Report suggests rising trend in poverty, one in six poor
by Matt Shinall
Jul 24, 2012 | 1327 views | 0 0 comments | 14 14 recommendations | email to a friend | print
A report released by the Associated Press Sunday suggests the national poverty rate is likely to increase when census data is revealed this fall.

Currently standing at 15.1 percent from 2010 census data, the nation's poverty rate for 2011 will officially be released later this year, but a survey of economists, think tanks and academics foresees that number climbing as high as 15.7 percent.

"The analysts' estimates suggest that some 47 million people in the U.S., or 1 in 6, were poor last year. An increase of one-tenth of a percentage point to 15.2 percent would tie the 1983 rate, the highest since 1965. The highest level on record was 22.4 percent in 1959, when the government began calculating poverty figures," stated AP Writer Hope Yen. "Poverty is closely tied to joblessness. While the unemployment rate improved from 9.6 percent in 2010 to 8.9 percent in 2011, the employment-population ratio remained largely unchanged, meaning many discouraged workers simply stopped looking for work. Food stamp rolls, another indicator of poverty, also grew."

Locally, the 2010 poverty rate was 14 percent for Bartow County, while the state came in at 15.7 percent. With poverty levels expected to rise, Tina Grubbs, executive director of Bartow Collaborative, looks to community efforts for continued support.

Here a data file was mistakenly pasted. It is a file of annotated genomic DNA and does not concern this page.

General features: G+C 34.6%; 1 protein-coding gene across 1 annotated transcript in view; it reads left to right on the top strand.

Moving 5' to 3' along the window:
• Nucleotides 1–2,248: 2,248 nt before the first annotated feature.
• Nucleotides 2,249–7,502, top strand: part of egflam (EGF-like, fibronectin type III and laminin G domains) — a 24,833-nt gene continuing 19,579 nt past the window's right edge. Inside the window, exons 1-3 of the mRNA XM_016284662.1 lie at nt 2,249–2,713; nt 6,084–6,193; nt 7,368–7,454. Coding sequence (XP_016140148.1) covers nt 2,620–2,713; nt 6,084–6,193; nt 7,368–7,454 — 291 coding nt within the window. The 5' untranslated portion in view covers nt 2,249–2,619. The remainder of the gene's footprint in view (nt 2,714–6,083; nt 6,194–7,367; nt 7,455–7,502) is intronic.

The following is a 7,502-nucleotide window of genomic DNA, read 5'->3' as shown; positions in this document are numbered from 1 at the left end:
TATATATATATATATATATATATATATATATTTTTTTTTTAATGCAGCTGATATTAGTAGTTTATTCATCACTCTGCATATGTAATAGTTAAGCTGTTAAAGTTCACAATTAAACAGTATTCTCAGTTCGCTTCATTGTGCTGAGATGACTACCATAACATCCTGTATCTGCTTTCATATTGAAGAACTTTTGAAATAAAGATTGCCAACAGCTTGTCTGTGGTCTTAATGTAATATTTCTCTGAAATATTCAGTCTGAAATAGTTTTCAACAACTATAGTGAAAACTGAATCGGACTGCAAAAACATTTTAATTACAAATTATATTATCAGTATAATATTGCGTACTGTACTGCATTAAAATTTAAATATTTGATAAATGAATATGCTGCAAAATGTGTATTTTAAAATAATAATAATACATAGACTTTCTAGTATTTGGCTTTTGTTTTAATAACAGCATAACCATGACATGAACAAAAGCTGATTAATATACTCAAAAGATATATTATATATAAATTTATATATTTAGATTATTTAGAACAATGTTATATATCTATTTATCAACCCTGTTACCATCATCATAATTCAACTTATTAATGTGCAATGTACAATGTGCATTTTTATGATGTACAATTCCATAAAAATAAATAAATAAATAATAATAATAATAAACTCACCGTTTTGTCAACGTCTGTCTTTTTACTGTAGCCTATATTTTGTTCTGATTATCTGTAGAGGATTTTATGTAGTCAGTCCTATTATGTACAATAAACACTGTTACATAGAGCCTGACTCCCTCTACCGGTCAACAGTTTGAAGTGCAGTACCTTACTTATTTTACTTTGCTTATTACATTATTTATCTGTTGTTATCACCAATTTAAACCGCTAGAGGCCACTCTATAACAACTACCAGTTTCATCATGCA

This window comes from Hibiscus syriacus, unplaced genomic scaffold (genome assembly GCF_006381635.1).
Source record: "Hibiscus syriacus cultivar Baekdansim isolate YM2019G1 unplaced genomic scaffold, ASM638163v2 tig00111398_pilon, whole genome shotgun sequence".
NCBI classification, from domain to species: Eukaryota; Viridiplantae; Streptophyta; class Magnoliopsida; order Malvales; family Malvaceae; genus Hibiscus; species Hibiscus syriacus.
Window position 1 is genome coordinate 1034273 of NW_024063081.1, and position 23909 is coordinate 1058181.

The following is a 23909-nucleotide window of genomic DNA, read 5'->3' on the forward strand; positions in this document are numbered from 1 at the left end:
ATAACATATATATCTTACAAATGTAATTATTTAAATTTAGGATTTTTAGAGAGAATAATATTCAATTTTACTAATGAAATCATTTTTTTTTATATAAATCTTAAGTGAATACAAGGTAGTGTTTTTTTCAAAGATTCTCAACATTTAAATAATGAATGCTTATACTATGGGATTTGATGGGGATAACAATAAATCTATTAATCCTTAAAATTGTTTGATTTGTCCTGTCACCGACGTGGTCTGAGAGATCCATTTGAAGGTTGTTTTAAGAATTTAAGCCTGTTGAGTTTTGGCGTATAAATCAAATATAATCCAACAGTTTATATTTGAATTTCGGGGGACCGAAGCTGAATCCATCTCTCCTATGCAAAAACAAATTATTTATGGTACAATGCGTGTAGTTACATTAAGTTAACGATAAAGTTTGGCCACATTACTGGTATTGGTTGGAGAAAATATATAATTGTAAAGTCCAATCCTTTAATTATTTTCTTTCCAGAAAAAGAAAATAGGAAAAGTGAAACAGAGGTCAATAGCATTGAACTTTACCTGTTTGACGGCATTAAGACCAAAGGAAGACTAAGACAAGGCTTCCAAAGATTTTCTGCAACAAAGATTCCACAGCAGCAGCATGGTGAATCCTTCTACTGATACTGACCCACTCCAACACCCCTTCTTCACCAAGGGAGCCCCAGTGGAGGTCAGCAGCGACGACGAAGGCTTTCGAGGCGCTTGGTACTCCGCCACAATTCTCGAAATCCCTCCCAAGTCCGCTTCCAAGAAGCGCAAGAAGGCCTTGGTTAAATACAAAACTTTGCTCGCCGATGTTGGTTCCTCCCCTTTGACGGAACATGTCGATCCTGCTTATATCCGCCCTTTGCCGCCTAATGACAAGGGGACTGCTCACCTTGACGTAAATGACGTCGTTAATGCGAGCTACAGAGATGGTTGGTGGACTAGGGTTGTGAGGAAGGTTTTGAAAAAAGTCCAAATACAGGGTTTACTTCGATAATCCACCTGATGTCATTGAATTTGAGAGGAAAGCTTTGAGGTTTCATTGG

Grubbs sees the effects of economic challenges reflected in the personal struggles of Bartow County residents. The housing market crash sent values plummeting and homeowners found themselves underwater. With foreclosure rates skyrocketing, poverty has not only increased, but its determining factors also have changed. Grubbs hopes to address these issues with new and evolving strategies. Recent planning has identified challenges and formed committees to tackle each issue within the community.

"We just finished our five-year planning process and one of our priority areas for the next five years is homelessness and poverty," Grubbs said. "The one thing that we are seeing here and across the state is that poverty is not just for the poor, it's now the working poor. We have so many that are working poor because of the situation with the economy. That trend is everywhere across the United States."

Strategic teams have been created to develop programs combating specific problems. Cartersville City Schools Homeless Liaison Paula Womack and Good Neighbor Homeless Shelter Executive Director Jessica Mitcham are co-chairs for the homelessness and poverty strategic team with Bartow Collaborative.

Looking at projects from across the state and the nation, the strategic team is looking at plans to provide temporary housing paired with educational and personal development services.

"This strategy team is going to be looking at a lot of different programs," Grubbs said. "It's really about life skills and it's about parenting skills, it's about money management, but it's also getting people back work ready -- getting them their GED because a lot of people have had to leave school to support their family."

Bartow Collaborative aids community members in a variety of areas, but has a focus on helping children. This Saturday, Bartow Give A Kid A Chance, an outreach of Bartow Collaborative, will provide about 1,600 children with a backpack of school supplies, a haircut, a healthcare screening and a shirt.

With 58 percent of Cartersville city and Bartow County students qualifying for free or reduced lunch, Bartow Collaborative helps send home food with more than 600 students every weekend during the school year.

-- The Associated Press contributed to this article.